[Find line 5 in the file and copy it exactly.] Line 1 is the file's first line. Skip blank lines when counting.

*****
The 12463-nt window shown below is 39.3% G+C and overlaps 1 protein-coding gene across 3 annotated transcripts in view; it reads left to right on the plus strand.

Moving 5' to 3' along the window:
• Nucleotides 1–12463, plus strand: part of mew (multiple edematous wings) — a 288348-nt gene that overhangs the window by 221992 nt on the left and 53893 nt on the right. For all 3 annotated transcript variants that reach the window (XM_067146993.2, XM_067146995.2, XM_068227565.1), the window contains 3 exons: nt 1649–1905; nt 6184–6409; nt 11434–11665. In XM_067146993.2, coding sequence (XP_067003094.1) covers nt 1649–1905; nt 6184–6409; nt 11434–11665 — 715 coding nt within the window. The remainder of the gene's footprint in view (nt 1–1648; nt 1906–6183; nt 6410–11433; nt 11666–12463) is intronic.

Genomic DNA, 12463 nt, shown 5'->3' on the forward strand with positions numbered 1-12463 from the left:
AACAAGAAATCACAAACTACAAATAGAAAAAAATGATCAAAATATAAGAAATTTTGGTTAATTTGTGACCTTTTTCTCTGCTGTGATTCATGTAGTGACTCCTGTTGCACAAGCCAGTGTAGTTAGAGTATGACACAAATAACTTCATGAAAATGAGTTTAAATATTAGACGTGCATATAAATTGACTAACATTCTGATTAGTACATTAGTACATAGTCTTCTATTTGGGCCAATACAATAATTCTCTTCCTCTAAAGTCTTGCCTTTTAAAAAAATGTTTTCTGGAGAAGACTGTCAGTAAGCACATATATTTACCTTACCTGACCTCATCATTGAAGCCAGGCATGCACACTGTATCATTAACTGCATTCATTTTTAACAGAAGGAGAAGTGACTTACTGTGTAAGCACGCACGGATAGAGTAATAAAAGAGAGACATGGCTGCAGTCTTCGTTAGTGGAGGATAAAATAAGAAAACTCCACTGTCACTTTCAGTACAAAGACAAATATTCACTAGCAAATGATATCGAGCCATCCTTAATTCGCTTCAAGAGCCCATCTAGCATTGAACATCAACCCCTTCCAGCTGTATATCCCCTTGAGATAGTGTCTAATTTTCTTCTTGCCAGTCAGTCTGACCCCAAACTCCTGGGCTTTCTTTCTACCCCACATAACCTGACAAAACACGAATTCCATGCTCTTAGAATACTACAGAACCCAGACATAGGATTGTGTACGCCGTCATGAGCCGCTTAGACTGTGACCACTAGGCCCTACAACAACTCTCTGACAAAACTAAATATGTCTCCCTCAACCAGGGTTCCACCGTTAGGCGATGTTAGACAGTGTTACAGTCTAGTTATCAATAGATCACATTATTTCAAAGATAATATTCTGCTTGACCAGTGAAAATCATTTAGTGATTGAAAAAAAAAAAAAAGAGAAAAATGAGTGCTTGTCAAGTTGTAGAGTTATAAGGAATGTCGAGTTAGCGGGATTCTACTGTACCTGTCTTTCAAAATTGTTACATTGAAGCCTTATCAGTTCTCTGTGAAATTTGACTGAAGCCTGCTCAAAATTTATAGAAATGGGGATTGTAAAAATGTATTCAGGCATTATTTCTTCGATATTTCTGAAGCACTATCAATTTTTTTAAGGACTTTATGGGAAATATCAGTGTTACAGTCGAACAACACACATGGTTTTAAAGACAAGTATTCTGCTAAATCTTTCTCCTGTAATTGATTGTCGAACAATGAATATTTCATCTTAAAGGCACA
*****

AACAAGAAATCACAAACTACAAATAGAAAAAAATGATCAAAATATAAGAAATTTTGGTTAATTTGTGACCTTTTTCTCTGCTGTGATTCATGTAGTGACTCCTGTTGCACAAGCCAGTGTAGTTAGAGTATGACACAAATAACTTCATGAAAATGAGTTTAAATATTAGACGTGCATATAAATTGACTAACATTCTGATTAGTACATTAGTACATAGTCTTCTATTTGGGCCAATACAATAATTCTCTTCCTCTAAAGTCTTGCCTTTTAAAAAAATGTTTTCTGGAGAAGACTGTCAGTAAGCACATATATTTACCTTACCTGACCTCATCATTGAAGCCAGGCATGCACACTGTATCATTAACTGCATTCATTTTTAACAGAAGGAGAAGTGACTTACTGTGTAAGCACGCACGGATAGAGTAATAAAAGAGAGACATGGCTGCAGTCTTCGTTAGTGGAGGATAAAATAAGAAAACTCCACTGTCACTTTCAGTACAAAGACAAATATTCACTAGCAAATGATATCGAGCCATCCTTAATTCGCTTCAAGAGCCCATCTAGCATTGAACATCAACCCCTTCCAGCTGTATATCCCCTTGAGATAGTGTCTAATTTTCTTCTTGCCAGTCAGTCTGACCCCAAACTCCTGGGCTTTCTTTCTACCCCACATAACCTGACAAAACACGAATTCCATGCTCTTAGAATACTACAGAACCCAGACATAGGATTGTGTACGCCGTCATGAGCCGCTTAGACTGTGACCACTAGGCCCTACAACAACTCTCTGACAAAACTAAATATGTCTCCCTCAACCAGGGTTCCACCGTTAGGCGATGTTAGACAGTGTTACAGTCTAGTTATCAATAGATCACATTATTTCAAAGATAATATTCTGCTTGACCAGTGAAAATCATTTAGTGATTGAAAAAAAAAAAAAAGAGAAAAATGAGTGCTTGTCAAGTTGTAGAGTTATAAGGAATGTCGAGTTAGCGGGATTCTACTGTACCTGTCTTTCAAAATTGTTACATTGAAGCCTTATCAGTTCTCTGTGAAATTTGACTGAAGCCTGCTCAAAATTTATAGAAATGGGGATTGTAAAAATGTATTCAGGCATTATTTCTTCGATATTTCTGAAGCACTATCAATTTTTTTAAGGACTTTATGGGAAATATCAGTGTTACAGTCGAACAACACACATGGTTTTAAAGACAAGTATTCTGCTAAATCTTTCTCCTGTAATTGATTGTCGAACAATGAATATTTCATCTTAAAGGCACA